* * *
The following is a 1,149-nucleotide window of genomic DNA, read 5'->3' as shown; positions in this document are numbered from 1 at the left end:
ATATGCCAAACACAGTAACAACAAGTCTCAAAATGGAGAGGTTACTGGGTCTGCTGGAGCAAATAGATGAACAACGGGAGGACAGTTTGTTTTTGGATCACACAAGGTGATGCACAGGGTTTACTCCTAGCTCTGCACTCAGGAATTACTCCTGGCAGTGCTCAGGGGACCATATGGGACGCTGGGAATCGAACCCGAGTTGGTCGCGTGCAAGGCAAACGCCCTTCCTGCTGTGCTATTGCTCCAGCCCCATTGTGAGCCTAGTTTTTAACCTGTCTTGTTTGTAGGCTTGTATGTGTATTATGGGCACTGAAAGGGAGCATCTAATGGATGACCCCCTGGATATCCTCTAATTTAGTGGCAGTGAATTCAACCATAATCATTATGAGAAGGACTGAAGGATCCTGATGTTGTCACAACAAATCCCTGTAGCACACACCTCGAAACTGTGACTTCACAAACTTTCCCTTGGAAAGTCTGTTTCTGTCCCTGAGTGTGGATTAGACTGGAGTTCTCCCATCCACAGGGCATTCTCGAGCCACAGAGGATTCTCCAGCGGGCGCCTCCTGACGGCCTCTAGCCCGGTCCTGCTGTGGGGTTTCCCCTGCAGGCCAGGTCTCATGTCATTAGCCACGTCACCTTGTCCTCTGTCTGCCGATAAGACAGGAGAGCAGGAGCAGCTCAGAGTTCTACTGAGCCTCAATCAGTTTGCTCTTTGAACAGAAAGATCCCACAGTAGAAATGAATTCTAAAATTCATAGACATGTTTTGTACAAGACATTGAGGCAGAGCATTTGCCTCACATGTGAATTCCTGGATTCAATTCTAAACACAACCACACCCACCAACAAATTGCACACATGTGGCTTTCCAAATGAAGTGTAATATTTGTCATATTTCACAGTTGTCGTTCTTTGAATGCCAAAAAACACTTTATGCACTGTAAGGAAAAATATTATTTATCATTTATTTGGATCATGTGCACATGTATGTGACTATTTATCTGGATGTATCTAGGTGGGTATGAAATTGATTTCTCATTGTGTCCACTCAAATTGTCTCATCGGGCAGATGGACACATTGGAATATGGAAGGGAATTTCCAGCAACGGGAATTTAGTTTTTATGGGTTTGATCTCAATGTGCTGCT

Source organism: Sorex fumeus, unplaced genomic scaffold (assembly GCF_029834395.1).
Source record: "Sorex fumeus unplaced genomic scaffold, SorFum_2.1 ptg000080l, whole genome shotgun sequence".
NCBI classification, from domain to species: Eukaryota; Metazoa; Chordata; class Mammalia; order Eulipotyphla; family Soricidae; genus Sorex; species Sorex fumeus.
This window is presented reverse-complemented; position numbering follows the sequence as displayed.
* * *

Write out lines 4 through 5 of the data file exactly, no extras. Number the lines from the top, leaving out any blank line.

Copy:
Source record: "Sorex fumeus unplaced genomic scaffold, SorFum_2.1 ptg000080l, whole genome shotgun sequence".
NCBI classification, from domain to species: Eukaryota; Metazoa; Chordata; class Mammalia; order Eulipotyphla; family Soricidae; genus Sorex; species Sorex fumeus.